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What We Can All Learn from Jewish Charitable Giving

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Last month, EPIP held a webinar titled: Navigating Shifting Sands – What We Can All Learn from Jewish Charitable Giving to discuss findings from the first-ever national study on American Jewish giving. This research, Connected to Give: Key Findings, is the product of a collaboration of more than a dozen Jewish private and community foundations working in partnership with Jumpstart to map the landscape of charitable giving by American Jews.


As is the case for many diverse communities, the contemporary Jewish philanthropic community is challenged by questions of effectiveness in the face of changing times. Funders and nonprofits must think about how to appeal to a younger and more diverse generation of donors, maintain mindshare within a wider range of global issues and causes, maintain dwindling support for multi-purpose organizations, leverage innovative technologies and convey the impact of what they do.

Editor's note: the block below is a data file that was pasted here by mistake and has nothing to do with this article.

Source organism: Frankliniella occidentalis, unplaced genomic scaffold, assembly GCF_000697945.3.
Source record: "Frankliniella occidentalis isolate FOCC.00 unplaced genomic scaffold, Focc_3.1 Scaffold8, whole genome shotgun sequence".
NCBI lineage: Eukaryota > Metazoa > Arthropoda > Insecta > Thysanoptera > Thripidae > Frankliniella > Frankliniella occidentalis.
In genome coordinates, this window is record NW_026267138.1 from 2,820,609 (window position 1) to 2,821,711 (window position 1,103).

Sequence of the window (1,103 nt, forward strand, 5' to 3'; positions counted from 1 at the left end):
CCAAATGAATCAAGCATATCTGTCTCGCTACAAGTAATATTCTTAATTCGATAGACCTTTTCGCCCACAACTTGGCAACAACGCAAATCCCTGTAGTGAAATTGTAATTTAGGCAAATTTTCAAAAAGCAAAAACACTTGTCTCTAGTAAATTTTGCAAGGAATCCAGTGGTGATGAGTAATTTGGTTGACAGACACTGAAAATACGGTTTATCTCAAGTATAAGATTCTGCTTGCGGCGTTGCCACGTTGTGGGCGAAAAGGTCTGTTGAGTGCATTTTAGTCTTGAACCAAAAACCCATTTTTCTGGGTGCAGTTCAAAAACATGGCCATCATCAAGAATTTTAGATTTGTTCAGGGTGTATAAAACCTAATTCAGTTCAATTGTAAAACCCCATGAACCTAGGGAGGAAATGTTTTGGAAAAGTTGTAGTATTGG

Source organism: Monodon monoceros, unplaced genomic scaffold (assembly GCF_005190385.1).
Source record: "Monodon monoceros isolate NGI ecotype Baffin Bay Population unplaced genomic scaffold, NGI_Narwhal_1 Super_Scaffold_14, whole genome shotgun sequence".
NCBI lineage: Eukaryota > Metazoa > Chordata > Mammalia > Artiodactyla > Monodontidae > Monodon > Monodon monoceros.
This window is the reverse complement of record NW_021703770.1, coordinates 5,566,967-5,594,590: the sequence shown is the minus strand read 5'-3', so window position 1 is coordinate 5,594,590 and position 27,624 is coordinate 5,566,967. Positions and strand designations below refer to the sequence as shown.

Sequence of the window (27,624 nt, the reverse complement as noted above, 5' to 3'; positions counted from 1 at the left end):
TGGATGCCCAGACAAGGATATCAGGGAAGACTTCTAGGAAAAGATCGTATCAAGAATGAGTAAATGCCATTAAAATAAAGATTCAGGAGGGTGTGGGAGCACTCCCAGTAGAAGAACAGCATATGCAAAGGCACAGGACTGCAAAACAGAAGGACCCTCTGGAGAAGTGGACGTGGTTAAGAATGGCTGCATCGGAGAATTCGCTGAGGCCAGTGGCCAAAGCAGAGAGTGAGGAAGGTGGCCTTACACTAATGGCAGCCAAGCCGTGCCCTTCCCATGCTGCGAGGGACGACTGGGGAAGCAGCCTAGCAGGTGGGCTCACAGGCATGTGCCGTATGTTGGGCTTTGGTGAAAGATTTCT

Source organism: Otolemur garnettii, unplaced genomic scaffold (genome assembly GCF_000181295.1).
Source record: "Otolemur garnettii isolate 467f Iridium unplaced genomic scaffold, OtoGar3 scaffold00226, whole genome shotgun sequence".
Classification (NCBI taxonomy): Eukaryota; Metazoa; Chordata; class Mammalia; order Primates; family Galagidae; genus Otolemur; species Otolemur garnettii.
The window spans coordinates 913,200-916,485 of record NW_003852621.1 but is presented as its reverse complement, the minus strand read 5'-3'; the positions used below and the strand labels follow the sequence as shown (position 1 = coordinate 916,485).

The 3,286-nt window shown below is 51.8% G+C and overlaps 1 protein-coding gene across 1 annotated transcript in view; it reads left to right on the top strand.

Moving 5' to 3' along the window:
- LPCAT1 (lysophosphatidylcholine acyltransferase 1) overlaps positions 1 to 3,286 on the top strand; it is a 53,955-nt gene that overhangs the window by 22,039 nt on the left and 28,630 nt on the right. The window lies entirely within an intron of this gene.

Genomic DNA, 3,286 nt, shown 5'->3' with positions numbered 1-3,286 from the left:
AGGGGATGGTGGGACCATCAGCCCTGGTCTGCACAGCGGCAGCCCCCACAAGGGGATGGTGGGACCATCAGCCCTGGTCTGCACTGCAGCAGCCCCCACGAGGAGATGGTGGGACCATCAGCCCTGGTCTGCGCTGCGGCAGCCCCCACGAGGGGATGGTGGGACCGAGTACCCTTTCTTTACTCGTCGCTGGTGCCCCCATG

The key takeaways from the research were:

  1. Engagement with Jewish community is a paramount driver of Jewish charitable giving and even drives giving to non-Jewish causes.
  2. Most Jews who make charitable contributions give to both Jewish and non-Jewish organizations.
  3. Younger Jews are less like to give to Jewish organizations, and more likely to give through new methods (such as giving circles or crowdfunding)

One of D5’s priority areas is to “raise the visibility and build the capacity of diverse donors and population-focused funds .”

These findings about charitable giving in the Jewish community – the importance of connection to community, the breadth of giving beyond the community, and the use of new platforms for giving – are of great interest to all of us who are working to engage more diverse donors to give to their communities.

The funder consortium just released its third report which focuses on the connections between charitable giving and a range of religious identities, Connected to Give: Faith Communities.

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